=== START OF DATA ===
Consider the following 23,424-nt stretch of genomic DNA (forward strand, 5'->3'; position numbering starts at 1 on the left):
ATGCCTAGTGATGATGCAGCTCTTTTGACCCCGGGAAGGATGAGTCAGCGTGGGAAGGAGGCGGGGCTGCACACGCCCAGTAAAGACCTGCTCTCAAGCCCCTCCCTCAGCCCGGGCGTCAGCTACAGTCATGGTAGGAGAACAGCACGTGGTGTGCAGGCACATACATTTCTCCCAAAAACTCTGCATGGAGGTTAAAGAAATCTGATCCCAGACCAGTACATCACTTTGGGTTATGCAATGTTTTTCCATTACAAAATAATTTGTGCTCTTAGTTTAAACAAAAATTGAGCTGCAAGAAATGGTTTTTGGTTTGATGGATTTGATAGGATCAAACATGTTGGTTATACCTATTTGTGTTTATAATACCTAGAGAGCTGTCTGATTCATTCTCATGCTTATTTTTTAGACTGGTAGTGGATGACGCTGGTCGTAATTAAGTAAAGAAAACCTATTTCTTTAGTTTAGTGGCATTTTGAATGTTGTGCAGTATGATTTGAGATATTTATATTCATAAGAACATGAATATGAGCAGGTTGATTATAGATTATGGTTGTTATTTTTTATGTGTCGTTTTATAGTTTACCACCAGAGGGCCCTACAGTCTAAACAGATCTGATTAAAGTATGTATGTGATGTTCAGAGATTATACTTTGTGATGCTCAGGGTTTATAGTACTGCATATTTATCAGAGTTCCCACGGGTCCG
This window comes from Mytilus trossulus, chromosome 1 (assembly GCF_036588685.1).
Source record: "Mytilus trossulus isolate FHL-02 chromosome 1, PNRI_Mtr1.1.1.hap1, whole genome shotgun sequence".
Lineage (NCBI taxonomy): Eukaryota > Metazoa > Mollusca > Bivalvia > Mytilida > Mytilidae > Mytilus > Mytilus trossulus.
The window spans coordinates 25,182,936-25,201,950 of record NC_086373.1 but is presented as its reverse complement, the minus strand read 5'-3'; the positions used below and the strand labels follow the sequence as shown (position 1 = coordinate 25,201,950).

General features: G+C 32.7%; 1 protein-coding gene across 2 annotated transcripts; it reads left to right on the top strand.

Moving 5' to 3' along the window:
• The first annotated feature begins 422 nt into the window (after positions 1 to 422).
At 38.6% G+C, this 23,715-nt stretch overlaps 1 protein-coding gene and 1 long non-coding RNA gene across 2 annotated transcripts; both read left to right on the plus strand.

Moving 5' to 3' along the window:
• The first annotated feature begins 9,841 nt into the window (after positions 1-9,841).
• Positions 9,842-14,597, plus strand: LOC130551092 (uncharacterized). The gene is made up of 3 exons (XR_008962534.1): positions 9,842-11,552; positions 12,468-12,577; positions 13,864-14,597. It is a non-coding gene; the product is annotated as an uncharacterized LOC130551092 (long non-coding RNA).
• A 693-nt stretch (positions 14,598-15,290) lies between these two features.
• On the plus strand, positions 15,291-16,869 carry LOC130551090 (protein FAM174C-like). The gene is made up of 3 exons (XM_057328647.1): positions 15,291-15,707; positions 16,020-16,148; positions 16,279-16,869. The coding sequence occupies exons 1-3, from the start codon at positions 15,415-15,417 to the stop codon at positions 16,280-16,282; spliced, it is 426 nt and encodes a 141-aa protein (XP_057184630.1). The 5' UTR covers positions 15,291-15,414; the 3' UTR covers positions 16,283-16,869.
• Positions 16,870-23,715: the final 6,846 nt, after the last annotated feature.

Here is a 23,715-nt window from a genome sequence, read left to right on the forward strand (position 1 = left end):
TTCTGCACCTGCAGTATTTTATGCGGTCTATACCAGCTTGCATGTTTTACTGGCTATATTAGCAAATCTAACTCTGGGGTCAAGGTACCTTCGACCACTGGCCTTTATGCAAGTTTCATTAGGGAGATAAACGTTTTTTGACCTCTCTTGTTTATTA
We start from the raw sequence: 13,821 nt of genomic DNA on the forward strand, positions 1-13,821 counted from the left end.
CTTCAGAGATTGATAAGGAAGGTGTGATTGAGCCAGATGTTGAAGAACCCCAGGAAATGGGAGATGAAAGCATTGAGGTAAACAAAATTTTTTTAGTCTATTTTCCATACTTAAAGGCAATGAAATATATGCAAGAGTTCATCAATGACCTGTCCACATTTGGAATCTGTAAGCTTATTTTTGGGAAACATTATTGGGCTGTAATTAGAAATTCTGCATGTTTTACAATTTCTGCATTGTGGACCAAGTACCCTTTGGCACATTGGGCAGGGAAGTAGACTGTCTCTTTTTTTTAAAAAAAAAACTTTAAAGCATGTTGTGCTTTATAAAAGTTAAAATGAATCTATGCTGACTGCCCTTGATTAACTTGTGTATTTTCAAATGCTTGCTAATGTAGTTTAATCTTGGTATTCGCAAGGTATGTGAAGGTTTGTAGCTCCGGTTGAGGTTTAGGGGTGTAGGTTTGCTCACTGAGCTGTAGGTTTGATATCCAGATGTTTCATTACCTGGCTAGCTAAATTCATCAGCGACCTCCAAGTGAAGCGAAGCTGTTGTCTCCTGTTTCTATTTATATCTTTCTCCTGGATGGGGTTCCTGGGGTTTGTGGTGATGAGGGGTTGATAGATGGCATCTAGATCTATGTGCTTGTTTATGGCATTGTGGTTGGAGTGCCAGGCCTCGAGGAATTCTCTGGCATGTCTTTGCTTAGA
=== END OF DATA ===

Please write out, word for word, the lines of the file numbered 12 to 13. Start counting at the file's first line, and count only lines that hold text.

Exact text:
• The first annotated feature begins 9,841 nt into the window (after positions 1-9,841).
• Positions 9,842-14,597, plus strand: LOC130551092 (uncharacterized). The gene is made up of 3 exons (XR_008962534.1): positions 9,842-11,552; positions 12,468-12,577; positions 13,864-14,597. It is a non-coding gene; the product is annotated as an uncharacterized LOC130551092 (long non-coding RNA).